Do the ghosts and goblins of Halloween have you feeling a little … chicken?
Don’t despair; this year, turn gourds and pumpkins into a three-dimensional fall decoration that will rival any old-fashioned Jack-o’-Lantern carving. Or carve the famous Community Chicken (templates included below)! Carve, paint, or etch a pumpkin chicken, share photos with us, and you could even win a year’s subscription to Mother Earth News or Grit magazine!
Enter using the form below! Hurry, you only have until Nov. 5, 2017 to submit your photos!
We had an awesome pumpkin harvest this year at Iron Oak Farm. We grew many varieties of heirloom gourds and squash and the plants were abundant and produced tons of large beautiful fruits.
The chickens have been having fun as well devouring the pumpkins little by little. One will start pecking the skin, then before I know it, there’s a hole and a whole group of chickens are eating the seeds and flesh.
Our bumpy pumpkins seem to be extra fun for them, as they enjoy pecking the warts off the skin.
I’ve let them be, as pumpkins are a healthy treat for chickens, and we have so many to share this year.
All of this chicken/pumpkin interaction got me thinking of some creative ways to incorporate chickens into our Halloween fun!
The birdhouse gourd and swan neck gourd’s natural shape reminded me of a fat little hen, so I went with it!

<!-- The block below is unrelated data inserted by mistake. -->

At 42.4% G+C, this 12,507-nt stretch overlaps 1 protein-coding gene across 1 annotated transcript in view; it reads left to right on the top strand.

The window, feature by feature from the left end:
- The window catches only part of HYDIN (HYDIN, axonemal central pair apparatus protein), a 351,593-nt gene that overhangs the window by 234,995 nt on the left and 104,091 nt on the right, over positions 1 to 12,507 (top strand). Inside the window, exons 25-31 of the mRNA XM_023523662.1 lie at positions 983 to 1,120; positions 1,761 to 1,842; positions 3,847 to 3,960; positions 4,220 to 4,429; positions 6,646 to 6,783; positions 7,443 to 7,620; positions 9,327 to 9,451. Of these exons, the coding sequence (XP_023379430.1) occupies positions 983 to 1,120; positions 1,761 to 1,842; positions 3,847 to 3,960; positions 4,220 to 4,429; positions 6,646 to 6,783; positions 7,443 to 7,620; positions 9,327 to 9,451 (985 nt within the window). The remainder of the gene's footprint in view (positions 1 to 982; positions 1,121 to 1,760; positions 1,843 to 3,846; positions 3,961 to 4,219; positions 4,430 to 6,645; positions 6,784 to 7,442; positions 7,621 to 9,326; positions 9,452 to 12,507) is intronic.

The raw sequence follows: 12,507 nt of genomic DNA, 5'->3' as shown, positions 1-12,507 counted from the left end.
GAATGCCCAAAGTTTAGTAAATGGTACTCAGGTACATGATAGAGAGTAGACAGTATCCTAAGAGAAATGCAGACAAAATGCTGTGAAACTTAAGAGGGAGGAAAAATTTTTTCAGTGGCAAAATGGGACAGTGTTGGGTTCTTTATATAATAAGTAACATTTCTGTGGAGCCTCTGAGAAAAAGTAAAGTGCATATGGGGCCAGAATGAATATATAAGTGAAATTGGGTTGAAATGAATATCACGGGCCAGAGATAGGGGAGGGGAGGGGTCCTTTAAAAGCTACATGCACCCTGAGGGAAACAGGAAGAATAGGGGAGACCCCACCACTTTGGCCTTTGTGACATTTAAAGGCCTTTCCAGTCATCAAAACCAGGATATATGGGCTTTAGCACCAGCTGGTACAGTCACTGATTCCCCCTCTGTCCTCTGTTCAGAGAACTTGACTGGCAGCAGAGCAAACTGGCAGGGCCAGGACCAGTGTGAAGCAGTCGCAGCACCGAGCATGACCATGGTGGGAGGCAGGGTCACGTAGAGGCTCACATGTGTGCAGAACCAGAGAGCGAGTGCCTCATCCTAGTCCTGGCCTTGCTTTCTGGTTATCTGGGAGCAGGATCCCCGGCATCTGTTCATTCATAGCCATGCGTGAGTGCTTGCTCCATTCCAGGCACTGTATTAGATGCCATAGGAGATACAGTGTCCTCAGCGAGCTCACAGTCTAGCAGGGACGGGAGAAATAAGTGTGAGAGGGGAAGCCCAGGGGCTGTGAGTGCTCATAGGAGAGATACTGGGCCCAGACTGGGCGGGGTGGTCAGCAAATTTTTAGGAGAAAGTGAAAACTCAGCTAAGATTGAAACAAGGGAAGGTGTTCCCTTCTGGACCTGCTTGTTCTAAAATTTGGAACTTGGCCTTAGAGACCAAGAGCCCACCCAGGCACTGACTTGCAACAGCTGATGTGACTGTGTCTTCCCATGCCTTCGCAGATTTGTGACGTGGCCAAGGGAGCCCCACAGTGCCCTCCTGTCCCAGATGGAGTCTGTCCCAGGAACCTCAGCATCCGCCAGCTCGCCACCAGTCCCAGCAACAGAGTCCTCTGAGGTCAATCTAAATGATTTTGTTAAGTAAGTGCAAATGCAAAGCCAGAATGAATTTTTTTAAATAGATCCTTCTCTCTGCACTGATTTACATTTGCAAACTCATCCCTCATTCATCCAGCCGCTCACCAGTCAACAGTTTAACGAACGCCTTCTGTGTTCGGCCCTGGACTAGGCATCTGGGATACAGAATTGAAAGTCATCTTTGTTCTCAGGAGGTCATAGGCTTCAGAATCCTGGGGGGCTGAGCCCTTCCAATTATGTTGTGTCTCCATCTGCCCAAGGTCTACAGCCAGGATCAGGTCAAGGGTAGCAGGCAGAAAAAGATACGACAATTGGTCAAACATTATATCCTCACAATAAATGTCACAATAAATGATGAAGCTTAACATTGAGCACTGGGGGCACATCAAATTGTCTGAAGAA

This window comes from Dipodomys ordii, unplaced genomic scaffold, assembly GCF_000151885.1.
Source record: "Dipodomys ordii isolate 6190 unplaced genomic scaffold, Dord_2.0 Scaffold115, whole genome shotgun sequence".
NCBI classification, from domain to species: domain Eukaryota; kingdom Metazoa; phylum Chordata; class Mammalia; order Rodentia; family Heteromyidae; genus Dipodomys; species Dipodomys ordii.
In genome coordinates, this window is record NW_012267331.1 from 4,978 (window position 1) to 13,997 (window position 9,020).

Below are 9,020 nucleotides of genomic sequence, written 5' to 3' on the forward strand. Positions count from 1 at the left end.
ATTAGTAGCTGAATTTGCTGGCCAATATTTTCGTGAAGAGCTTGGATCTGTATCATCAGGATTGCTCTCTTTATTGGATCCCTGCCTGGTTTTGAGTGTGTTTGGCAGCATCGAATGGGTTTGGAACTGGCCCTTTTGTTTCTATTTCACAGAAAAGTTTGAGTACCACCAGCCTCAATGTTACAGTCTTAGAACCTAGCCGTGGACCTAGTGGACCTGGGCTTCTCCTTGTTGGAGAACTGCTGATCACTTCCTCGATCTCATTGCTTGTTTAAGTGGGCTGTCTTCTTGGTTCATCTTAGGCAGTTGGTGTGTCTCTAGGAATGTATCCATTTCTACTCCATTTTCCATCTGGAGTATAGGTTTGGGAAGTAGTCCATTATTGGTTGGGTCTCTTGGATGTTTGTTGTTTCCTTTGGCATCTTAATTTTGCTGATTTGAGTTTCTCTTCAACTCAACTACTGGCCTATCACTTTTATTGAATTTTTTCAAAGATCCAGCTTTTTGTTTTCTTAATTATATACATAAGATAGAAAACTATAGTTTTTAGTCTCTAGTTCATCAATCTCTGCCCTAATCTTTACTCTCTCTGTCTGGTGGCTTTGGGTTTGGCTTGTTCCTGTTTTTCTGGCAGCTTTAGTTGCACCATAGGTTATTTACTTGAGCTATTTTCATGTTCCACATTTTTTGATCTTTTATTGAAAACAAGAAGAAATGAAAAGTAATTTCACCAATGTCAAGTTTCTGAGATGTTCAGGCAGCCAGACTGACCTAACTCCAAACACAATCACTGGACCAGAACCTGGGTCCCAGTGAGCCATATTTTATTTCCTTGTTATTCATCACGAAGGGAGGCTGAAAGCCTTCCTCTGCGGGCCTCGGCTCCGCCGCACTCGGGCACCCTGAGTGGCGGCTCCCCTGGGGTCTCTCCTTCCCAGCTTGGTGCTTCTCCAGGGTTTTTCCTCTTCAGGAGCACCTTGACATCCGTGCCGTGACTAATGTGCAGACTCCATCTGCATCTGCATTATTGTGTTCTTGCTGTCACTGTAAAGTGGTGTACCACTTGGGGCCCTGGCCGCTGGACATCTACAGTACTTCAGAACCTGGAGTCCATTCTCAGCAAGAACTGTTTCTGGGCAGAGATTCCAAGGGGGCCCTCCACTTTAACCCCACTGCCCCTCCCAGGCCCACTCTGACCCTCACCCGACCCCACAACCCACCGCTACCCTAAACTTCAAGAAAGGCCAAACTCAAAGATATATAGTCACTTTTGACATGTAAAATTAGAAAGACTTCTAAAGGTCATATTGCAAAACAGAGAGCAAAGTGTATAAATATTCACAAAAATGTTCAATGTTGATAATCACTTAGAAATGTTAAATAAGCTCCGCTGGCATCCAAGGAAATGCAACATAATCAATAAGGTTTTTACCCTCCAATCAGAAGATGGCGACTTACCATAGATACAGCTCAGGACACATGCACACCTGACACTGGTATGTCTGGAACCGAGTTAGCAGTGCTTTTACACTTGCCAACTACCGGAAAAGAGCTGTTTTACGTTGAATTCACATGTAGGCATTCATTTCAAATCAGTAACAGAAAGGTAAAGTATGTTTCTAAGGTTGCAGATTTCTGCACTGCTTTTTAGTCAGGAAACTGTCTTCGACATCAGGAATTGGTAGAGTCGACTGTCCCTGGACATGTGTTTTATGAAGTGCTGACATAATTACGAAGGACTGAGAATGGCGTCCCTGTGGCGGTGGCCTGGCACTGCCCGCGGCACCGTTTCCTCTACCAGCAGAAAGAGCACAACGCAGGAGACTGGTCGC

Here’s how to make a Pumpkin Chicken for your front porch!
You will need:
– a birdhouse gourd
– 3 Jack-Be-Little pumpkins
– a small to medium sized pumpkin
– skewer sticks
– heavy square toothpicks
– pumpkin carving knife or serrated knife
– two small acorns
Cut a wedge shape from a section of smaller pumpkin.
This variety has deep ridges that resemble the arched tail feathers of a chicken. Clean the section of seeds and fibrous material. Use a broken skewer stick to attach the tail to the back of the Birdhouse gourd.
The wings are made from a single Jack-Be-Little. Slice each side off on wither side of the stem. Clean the seeds and attach to either side of the gourd with a broken skewer stick.
From another Jack Be Little, slice a wedge following the outline of the riges in the pumpkin. Cut this thin piece in half and you have the beak.
Attach with a broken skewer.
From the same Jack Be Little, slice a wedge of two ridges. You don’t have to go all the way through the pumpkin this time. Then slice this horizontally into the center. Attach with a toothpick.
With the other half of that same Jack Be Little, cut the top half off in the same way you did the wattle. Attach with a tooth pick.
With the third Jack Be Little, carve two sections each containing two ridges. Slice a “V” into the wedges to separate the toes. Attach the feet with toothpicks.
You can be creative with the eyes. Use black pom poms or those plastic wiggle eyes found at craft stores. I was going for a fall”natural” theme, so I used two small acorns. I used a serrated knife to create two holes just large enough to wedge the acorns in place.
You can download the Community Chickens logo and carve it, as Phillip Earhart did here.
FREE COMMUNITY CHICKENS LOGO PUMPKIN TEMPLATE:
Instructions: Tape the template to your pumpkin, and use a small screwdriver or knife to poke holes (like connect the dots) along the chicken’s edges. Remove the paper and carve to connect the dots.
There are many different combinations of gourds and pumpkins that could be arranged into a chicken shape.
Below are some entries from previous years:
And Happy Halloween from Community Chickens!
Reader Max Noia shared this carving with the title “Scary.” Anyone recognize it?
Enter the Community Chickens Pumpkin Decorating Contest!